By  on October 21, 2008

“Mr. Blackwell,” whose annual Worst Dressed List skewered the fashion blunders of movie stars and other celebrities, died Sunday at Cedars-Sinai Medical Center in Los Angeles. He was 86.

The cause of death was an intestinal infection, said his publicist, Harlan Boll.

Blackwell, born Richard Selzer in Bensonhurst, Brooklyn, was scathing in his critiques, which was the point of the lists he trumpeted at news conferences in his home in Los Angeles. He suggested Drew Barrymore change her name to “Drew bares more,” and described Bette Midler as “potluck in a laundromat.”

But his own up-by-the-bootstraps life was far from fit for a gilded frame. He was just out of third grade when he ran away from home to escape an abusive stepfather, Boll said.

According to his autobiography, “From Rags to Bitches,” published in 1995, Blackwell stole, hustled as a prostitute and took odd jobs that eventually led to work in the theater.

Blackwell’s first creations, so to speak, were toilet bowl covers. When those didn’t sell, he simply pulled in the drawstrings, added rhinestones for embellishment and sold them to hair salons for women to cover their curlers.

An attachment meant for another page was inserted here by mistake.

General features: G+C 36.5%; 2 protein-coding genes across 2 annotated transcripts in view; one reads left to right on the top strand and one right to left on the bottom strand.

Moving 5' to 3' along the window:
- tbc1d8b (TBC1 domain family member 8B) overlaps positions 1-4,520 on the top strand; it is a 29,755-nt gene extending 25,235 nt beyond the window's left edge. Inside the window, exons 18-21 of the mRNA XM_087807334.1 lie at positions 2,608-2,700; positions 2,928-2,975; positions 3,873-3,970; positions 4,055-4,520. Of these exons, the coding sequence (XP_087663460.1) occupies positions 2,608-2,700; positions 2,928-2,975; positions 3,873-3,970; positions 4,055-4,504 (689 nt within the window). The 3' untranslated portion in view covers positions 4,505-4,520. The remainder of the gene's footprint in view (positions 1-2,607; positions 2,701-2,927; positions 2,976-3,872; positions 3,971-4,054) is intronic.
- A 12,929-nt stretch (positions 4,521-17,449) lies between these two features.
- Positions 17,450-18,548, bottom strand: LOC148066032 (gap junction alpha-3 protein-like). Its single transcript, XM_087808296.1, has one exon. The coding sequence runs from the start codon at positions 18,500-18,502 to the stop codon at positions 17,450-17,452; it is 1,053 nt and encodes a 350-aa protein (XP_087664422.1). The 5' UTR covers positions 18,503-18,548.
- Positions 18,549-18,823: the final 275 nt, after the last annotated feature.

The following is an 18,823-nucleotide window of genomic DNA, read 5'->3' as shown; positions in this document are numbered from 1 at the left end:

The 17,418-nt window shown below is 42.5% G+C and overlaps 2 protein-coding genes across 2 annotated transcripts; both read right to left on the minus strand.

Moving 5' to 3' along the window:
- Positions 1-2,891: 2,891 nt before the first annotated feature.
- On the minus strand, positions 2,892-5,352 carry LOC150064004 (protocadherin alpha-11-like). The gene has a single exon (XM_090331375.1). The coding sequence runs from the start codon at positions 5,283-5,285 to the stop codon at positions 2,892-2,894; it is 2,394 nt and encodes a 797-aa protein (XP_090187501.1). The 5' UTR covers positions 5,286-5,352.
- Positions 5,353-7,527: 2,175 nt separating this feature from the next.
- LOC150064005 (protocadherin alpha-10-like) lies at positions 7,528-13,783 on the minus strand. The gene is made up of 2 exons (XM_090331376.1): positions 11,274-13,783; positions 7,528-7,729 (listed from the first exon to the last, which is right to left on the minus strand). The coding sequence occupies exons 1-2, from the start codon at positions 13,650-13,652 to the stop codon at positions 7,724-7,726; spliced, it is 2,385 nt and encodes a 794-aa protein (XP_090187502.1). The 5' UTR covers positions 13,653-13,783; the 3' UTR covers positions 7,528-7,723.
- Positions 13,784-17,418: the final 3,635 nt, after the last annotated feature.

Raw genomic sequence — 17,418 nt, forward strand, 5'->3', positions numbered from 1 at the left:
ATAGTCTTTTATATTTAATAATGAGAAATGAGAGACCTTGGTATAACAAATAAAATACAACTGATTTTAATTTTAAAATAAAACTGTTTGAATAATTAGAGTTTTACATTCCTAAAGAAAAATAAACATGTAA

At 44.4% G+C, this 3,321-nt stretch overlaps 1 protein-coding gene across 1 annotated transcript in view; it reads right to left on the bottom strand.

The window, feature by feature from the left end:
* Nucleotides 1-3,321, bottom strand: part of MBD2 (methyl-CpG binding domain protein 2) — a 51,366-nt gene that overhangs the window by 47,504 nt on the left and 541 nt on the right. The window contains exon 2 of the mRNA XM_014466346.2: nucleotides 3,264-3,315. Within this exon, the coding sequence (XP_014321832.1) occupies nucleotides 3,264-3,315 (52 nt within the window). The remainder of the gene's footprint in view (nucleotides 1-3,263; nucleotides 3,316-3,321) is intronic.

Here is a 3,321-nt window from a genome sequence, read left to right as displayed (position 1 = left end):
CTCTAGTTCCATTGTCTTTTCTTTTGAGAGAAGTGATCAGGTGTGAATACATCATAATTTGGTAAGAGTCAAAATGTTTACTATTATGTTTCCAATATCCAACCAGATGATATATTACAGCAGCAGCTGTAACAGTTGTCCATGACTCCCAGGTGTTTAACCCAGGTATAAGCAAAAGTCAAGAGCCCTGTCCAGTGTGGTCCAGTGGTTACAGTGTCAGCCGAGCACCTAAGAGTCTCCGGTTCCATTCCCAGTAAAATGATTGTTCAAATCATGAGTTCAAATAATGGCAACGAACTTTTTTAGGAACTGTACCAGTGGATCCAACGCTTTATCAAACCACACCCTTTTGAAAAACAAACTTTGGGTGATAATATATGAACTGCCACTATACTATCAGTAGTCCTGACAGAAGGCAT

He upgraded that design sensibility and made hats for New York socialites to supplement his theater pay. Blackwell moved to Los Angeles after appearing in the Broadway drama “Dead End” in 1935. He played bit parts in movies, and signed with RKO Pictures, where Howard Hughes changed his name to Blackwell.

He returned to Broadway in 1944 in “Catherine Was Great” with Mae West, but then left acting to work as an talent agent. His duties included designing their stage costumes.

In the late Fifties, the House of Blackwell was launched and he started dressing stars like Jane Russell, Dorothy Lamour and Jayne Mansfield.

But the tipping point in his career came in 1960, when American Weekly, a syndicated Sunday supplement, asked Blackwell to create a “10 Best and Worst Dressed List.” It was the worst-dressed list that got publicity, so much so that publicists, agents and managers routinely sent unsolicited snapshots of their clients not looking their best, Boll said.

“The year that Mr. Blackwell described [TV star] Fran Drescher as ‘an explosion at a paint factory,’ she told Princess Diana [who made the best dressed list that year, but had been on the worst dressed a year before], ‘Honey, you’re on the wrong list,’” Boll said.

Some celebrities sent thank you notes to Blackwell for their worst-dressed rankings and Whoopi Goldberg and Phyllis Diller even got him gifts.

Blackwell was “partially through” this year’s list, but unless he left notes that Boll is unaware of, the list will rest at 2007 with Victoria Beckham holding the dubious worst-dressed honor.

Blackwell is survived by his partner, Robert Spencer. After private services this week, Blackwell will be buried at the Hollywood Forever Cemetery. “Cecil B. DeMille, Hitchcock, Douglas Fairbanks and Rudolph Valentino are there,” Boll said. “He will be in good company.”

 

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